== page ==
From the Editor
Bell Let’s Talk generates incredible attention. The annual effort raised almost $7 million this January, with tens of millions of social media interactions. It was praised by many, including the Prime Minister.
But do awareness campaigns like Bell’s actually result in people seeking care? And are awareness campaigns ultimately helpful? In this week’s Reading, we have two selections that consider these questions.
In the first selection, the study authors look at the Bell campaign, as well as outpatient visits for mental health, tapping Ontario databases. “The 2012 Bell Let’s Talk was temporarily associated with increases in the trends of outpatient mental health visits, especially within the adolescent female cohort.”
The second selection is an interview with Dr. Simon Wessely, one of the most prominent psychiatrists in the U.K., and the president of the Royal Society of Medicine. In a BMJ interview, he weighs in on integrating mental health and physical health services, his choice of psychiatry as a profession, and – yes – the role of awareness campaigns. “Every time we have a mental health awareness week my spirits sink. We don’t need people to be more aware. We can’t deal with the ones who already are aware.”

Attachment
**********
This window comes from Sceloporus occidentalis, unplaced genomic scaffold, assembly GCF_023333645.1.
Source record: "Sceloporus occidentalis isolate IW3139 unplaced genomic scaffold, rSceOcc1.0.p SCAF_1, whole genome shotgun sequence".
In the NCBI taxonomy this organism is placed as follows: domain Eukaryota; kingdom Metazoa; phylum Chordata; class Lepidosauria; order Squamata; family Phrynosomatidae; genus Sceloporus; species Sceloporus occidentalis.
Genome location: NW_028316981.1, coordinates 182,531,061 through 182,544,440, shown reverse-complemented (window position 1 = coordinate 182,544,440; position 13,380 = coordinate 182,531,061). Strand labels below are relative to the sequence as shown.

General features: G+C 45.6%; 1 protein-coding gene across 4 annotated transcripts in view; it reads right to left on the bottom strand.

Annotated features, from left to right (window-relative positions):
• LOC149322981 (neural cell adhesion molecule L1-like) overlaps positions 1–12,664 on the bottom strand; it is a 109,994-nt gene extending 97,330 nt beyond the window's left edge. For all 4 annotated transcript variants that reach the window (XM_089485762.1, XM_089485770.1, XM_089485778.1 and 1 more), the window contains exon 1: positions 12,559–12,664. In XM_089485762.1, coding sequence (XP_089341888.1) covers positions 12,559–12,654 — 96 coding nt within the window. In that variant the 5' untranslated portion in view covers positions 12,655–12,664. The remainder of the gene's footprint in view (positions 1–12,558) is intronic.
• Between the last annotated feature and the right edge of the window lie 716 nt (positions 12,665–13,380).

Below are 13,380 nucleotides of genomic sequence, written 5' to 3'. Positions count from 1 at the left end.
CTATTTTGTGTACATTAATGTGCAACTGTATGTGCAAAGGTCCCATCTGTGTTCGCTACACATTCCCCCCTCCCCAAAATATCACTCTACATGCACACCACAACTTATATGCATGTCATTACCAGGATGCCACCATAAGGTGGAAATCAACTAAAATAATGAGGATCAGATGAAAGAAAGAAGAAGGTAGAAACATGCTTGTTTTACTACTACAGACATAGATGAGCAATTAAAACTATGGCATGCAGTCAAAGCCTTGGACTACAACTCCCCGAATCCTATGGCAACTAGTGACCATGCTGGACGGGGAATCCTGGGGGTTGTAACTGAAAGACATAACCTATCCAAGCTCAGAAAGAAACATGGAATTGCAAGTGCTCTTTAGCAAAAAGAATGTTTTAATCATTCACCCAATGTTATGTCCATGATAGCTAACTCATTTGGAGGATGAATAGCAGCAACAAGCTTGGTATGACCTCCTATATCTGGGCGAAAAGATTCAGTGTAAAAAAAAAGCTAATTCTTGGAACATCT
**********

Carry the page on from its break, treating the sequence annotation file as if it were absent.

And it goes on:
Big campaign, big impact?
So are awareness campaigns worthwhile? You can read these selections and draw your own conclusions.